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How the SECURE Act Will Affect Your Retirement

At the tail end of last year, a bipartisan measure known as the SECURE Act (or Setting Every Community Up for Retirement), was signed into law by President Donald Trump to help address the nation’s retirement savings crisis.

About one-fourth of Americans have no retirement savings. The SECURE Act was designed to change this, enhancing the ability of Americans to save for retirement. The bill includes a variety of notable approaches on this front, including making it easier for small businesses to offer employees 401(k) plans, allowing retirement benefits for long-term, part-time employees and even removing maximum age limits on retirement contributions, which formerly had been capped at age 70½.

Here’s a closer look at some of the most important elements of the SECURE Act, those most likely to directly impact your retirement savings efforts.

Required Minimum Distributions


Perhaps one of the most significant changes contained within the SECURE Act is the increase in the required minimum distribution age, or the age at which you must begin drawing a certain level of money from specific retirement plans in order to avoid tax penalties. 

Up until this year, the required minimum distribution age for 401(k) plans and traditional IRAs was 70½.  The new bill however changed the distribution age to 72. 

That’s good news for those who would like to hold off on tapping retirement funds or who don’t yet need the money. The change allows your money to grow for another year and a half, which is significant and can ultimately translate into a nice boost in your retirement nest egg.

One caveat here. Those who turned 70 1/2 in 2019 will still be required to make their required minimum distributions this year. Failing to do so could incur a 50% penalty.

Roth IRA Opportunities


There’s another bonus associated with the change in the required minimum distribution age to keep in mind. Having another two years before we all must begin taking distributions provides another two years to do what’s known as a Roth IRA conversion.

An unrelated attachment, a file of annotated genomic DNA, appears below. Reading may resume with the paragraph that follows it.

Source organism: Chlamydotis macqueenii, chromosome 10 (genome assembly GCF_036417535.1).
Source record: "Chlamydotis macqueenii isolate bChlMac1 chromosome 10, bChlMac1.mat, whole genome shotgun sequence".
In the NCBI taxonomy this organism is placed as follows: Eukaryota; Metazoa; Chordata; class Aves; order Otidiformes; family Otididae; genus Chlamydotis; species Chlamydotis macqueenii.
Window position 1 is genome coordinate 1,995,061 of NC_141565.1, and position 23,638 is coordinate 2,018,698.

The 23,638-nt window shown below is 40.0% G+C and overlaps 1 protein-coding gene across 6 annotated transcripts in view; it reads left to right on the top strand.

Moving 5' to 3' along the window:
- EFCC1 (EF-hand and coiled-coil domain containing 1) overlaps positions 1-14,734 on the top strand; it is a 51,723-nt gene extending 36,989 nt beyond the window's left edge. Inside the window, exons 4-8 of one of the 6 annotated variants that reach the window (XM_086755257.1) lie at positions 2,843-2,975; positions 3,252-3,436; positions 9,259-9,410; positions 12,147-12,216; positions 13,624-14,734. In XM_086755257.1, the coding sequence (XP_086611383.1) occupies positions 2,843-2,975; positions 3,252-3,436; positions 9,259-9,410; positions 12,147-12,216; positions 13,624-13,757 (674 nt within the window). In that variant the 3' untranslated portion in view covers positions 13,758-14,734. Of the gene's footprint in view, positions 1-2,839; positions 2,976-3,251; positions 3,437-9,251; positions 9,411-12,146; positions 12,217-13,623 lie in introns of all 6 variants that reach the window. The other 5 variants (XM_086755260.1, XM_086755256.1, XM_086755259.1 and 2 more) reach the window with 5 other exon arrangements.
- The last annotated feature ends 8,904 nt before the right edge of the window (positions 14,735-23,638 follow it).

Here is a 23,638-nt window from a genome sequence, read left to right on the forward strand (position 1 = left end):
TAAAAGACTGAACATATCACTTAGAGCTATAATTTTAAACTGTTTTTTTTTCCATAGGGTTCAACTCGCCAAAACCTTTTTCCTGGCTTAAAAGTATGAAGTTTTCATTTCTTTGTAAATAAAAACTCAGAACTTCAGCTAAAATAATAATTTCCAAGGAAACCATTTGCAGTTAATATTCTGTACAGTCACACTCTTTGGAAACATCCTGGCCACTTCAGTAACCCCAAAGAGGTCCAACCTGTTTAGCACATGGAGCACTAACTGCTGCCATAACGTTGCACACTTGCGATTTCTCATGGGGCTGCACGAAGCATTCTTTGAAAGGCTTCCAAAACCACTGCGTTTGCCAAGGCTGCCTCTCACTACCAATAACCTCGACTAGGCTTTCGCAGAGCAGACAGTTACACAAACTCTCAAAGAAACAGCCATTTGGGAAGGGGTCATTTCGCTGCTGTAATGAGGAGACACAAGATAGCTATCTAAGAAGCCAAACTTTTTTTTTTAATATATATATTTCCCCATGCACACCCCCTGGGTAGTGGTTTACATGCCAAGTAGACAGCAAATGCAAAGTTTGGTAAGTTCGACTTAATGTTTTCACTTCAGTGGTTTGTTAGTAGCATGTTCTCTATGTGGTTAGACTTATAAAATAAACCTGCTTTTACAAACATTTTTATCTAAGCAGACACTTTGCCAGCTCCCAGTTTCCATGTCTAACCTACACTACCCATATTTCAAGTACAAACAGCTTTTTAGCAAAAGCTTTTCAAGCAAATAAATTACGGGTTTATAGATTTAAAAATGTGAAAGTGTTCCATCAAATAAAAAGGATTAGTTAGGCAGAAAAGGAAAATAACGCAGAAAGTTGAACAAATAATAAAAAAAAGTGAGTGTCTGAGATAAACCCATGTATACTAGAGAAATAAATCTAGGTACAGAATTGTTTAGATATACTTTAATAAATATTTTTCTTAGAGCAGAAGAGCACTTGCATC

For those not familiar with this process and its benefits - a Roth IRA conversion involves transferring retirement funds from a traditional IRA or 401(k) to a Roth account. 

Traditional IRAs and 401(k) accounts of course are tax-deferred savings vehicles, while a Roth is tax-exempt. 

In other words, withdrawals from your Roth are tax-free for those who meet certain requirements. What’s more, there are no required minimum distributions associated with a Roth account. 

You now have two additional years to shift funds into a Roth without worrying about the required minimum distributions associated with a traditional IRA.

Eliminated Age Restriction on IRA Contributions


Another very valuable part of the SECURE Act deals with the age limits on contributions to traditional IRAs. 

Until last year, contributions were no longer allowed to be made by taxpayers who were 70 ½ or older. The SECURE act does away with this restriction, meaning you can continue squirreling away money in a traditional IRA if you remain in the workforce beyond age 70 ½. This too is good news for retirement savings efforts.

For a married couple, the total impact of this change can be significant. If both spouses contribute the maximum of $7,000 annually, they will be able to save more than $14,000 in 2020, which translates into a sizable tax deduction.

Elimination of Stretch IRAs


Up until 2020, non-spouse IRA beneficiaries were allowed to stretch the required minimum distributions from an inherited account over their own life span. That provision often had the bonus of allowing funds in such an account to grow tax-free for a long time.

The bad news is that this allowance has been eliminated as part of the SECURE Act. Going forward, money from inherited IRAs must be withdrawn by non-spouse beneficiaries within 10 years of the original account owner’s death. This new provision also applies to 401(k) accounts.

Auto Enrollment 


One last note about the SECURE Act. It provides a tax benefit for employers who automatically enroll employees in retirement plans. This element of the bill is based on studies showing that participants are more likely to stay in a plan than actively enroll in one themselves.

While it’s entirely possible to opt out of a retirement plan after your employer signs you up for, many employees don’t typically do so. And the sooner you begin saving for retirement, the more opportunity you will have to be truly prepared.